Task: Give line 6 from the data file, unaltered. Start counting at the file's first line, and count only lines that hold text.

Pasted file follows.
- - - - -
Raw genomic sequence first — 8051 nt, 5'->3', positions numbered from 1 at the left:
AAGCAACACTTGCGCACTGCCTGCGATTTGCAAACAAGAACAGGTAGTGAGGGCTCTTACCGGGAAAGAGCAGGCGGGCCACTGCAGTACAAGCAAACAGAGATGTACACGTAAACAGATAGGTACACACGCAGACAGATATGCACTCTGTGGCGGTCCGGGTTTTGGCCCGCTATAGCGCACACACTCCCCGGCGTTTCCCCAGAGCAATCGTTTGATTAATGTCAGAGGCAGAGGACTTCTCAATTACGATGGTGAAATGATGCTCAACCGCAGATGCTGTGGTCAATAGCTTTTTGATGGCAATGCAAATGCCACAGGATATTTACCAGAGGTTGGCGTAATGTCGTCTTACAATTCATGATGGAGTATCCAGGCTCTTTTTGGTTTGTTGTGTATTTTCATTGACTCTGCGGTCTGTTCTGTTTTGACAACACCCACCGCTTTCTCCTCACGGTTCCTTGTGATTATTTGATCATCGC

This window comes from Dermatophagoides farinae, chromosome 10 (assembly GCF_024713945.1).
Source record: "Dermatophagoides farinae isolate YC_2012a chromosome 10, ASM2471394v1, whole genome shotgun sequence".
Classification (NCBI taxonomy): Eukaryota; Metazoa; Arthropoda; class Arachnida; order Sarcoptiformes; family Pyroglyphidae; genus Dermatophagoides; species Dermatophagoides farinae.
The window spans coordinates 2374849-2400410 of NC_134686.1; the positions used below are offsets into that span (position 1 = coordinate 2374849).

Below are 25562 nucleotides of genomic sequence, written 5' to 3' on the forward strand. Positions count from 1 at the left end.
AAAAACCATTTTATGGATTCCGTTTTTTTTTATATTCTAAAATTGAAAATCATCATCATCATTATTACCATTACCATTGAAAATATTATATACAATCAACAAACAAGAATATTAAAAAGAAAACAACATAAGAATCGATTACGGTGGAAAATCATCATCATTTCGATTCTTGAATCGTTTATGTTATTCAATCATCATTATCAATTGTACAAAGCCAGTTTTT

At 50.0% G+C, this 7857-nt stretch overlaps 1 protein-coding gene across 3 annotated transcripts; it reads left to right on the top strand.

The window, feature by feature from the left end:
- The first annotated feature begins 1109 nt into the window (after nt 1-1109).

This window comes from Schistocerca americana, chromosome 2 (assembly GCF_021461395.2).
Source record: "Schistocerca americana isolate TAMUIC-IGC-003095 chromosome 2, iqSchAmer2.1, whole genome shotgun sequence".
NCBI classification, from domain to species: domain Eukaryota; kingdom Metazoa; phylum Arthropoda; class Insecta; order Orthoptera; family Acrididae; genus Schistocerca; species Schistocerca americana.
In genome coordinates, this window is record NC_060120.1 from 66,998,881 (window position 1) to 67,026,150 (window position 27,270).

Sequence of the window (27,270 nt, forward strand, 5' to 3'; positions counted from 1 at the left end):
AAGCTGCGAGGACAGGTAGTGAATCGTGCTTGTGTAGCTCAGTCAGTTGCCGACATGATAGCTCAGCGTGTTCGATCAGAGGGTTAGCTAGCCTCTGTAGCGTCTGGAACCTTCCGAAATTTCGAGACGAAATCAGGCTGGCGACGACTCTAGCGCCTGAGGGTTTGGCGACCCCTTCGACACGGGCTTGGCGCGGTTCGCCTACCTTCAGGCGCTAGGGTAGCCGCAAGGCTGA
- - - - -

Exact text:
The window spans coordinates 2374849-2400410 of NC_134686.1; the positions used below are offsets into that span (position 1 = coordinate 2374849).